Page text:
This is the key difference between a company like Microsoft or IBM and an ISV: the connection between vendor and customer. Whether it be the personalized service we can provide or the incorporation of feedback and suggestions from users into the software or even just the ramblings on the weblog about my non-Awasu life (what little there is of it :roll:), there's a much closer relationship at play than when you get the latest version of Office.

As most of you already know, our forums live here. I've never moderated any forum posts or weblog comments unless they were spam and in fact, I see negative posts as an opportunity, both in terms of feedback to improve the product and also to demonstrate they way we handle such things.

3. Don't Hide Your Product's Problems

[S]oftware customers usually want to know that a product will be steadily improved in the future. ... But not only do users want you to keep improving your product, they usually care about specifically how the product grows and matures. They want to be reassured that your product will be growing deeper, not just wider. I define these terms like this:

  1. A product gets "wider" when it appeals to new users.
  2. A product gets "deeper" when it works better for the users it already has.

The question of "deeper" features is a really good one. We're going to be revamping a lot of the existing features in Awasu and beefing them up so that they work better and more intuitively than they do now. The work on My Channels folders is a good example of this, where we're taking the existing functionality (channel categories) and changing the way it works to make it easier to use and in the process, adding some new stuff to make it more powerful.

4. Don't Annoy Honest People

License enforcement code is a terrible waste. We spend time and money to design, implement and test it, just like any other feature of the product. However this "feature" adds no benefit for the user.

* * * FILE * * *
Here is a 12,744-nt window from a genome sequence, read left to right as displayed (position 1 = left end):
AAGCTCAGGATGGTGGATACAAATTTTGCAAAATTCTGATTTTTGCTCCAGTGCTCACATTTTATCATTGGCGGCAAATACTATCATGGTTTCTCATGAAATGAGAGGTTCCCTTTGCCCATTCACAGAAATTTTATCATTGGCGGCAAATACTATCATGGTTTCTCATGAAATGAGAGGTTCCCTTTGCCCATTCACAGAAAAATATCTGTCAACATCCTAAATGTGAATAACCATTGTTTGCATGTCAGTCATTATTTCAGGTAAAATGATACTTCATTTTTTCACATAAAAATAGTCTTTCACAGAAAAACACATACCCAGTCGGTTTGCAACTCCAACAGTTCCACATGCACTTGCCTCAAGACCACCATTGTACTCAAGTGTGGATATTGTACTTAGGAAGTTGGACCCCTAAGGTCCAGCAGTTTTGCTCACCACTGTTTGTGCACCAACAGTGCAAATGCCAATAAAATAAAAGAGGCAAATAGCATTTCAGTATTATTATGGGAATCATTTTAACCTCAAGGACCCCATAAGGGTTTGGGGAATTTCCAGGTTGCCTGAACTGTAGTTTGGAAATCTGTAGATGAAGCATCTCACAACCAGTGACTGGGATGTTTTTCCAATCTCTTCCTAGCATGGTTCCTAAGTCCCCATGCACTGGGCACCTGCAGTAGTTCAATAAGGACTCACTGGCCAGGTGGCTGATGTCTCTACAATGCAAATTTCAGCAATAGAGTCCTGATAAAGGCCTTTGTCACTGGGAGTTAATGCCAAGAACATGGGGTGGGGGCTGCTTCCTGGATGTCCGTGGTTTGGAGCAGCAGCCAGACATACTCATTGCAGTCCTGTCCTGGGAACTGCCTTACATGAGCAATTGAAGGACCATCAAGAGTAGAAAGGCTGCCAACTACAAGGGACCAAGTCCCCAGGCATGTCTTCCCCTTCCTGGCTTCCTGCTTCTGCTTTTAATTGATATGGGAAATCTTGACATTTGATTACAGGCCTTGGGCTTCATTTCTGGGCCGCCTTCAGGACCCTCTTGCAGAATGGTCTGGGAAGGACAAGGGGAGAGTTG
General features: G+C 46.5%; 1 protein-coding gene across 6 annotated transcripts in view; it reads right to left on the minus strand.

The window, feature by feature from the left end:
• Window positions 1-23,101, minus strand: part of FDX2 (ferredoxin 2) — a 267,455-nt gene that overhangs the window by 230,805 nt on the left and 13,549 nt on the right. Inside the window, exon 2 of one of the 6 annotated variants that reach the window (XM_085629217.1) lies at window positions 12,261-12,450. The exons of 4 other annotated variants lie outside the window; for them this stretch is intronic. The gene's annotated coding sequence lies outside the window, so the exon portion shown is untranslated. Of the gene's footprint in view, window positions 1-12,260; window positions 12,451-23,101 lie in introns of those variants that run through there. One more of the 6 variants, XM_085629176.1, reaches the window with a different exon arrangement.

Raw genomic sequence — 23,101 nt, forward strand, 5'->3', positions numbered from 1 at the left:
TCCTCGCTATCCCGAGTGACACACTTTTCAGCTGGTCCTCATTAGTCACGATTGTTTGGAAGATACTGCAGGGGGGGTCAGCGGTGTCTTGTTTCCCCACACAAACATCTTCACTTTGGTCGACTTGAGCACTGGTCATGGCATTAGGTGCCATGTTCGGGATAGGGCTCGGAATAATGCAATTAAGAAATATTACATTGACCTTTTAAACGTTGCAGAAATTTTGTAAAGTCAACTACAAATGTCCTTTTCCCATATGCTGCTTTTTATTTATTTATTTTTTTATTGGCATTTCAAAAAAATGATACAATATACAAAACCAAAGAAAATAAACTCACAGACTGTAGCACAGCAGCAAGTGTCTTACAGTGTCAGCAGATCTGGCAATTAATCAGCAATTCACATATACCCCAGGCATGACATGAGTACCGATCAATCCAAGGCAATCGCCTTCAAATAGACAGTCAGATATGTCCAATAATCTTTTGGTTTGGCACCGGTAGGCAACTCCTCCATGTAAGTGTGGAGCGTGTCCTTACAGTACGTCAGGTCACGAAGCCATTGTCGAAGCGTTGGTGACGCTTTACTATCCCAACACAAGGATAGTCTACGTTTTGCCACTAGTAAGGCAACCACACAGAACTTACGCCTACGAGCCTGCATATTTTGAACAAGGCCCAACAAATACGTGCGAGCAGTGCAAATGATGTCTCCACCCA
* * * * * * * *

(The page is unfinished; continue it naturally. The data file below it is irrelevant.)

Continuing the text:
Also a really good point. We thought long and hard about how we were going to implement licencing and eventually decided to just trust people. You get a licence key when you purchase Awasu and the software has some simple (but effective) anti-hacking devices in the code but overall, we rely on peoples' honesty to stay in business.

We've noticed a lot of Advanced Edition registrations coming from companies recently and while the Advanced Edition is not actually licenced for commercial use, we haven't followed up on any of these cases since the Professional Edition has only recently been released . However, now that the Pro Edition is out, there's really no excuse for using an incorrectly-licenced version of Awasu (hint hint)...

5. Offer a Painless Demo Download

This is so standard nowadays that I feel silly mentioning it: Provide a demo download so people can try your product before they buy it.

This would be our free Personal Edition. Eric raises the point that it should be a time-limited, not feature-limited demo. The Personal Edition is not as comprehensive as the paid versions but we have reasons for making this version free and as such, it's not really a demo. Further more, just about every feature in the paid versions is also available in the free Personal Edition to some degree e.g. channel reports are there but you can only have up to 5 of them.

6. Offer a Money-Back Guarantee

A money-back guarantee dramatically increases the transparency of your company. Now your prospective customer can see everything a customer can see. They can taste the product, sample the technical support and smell the purchasing process. If any of it displeases them, then they can just hit "Undo" and get a refund.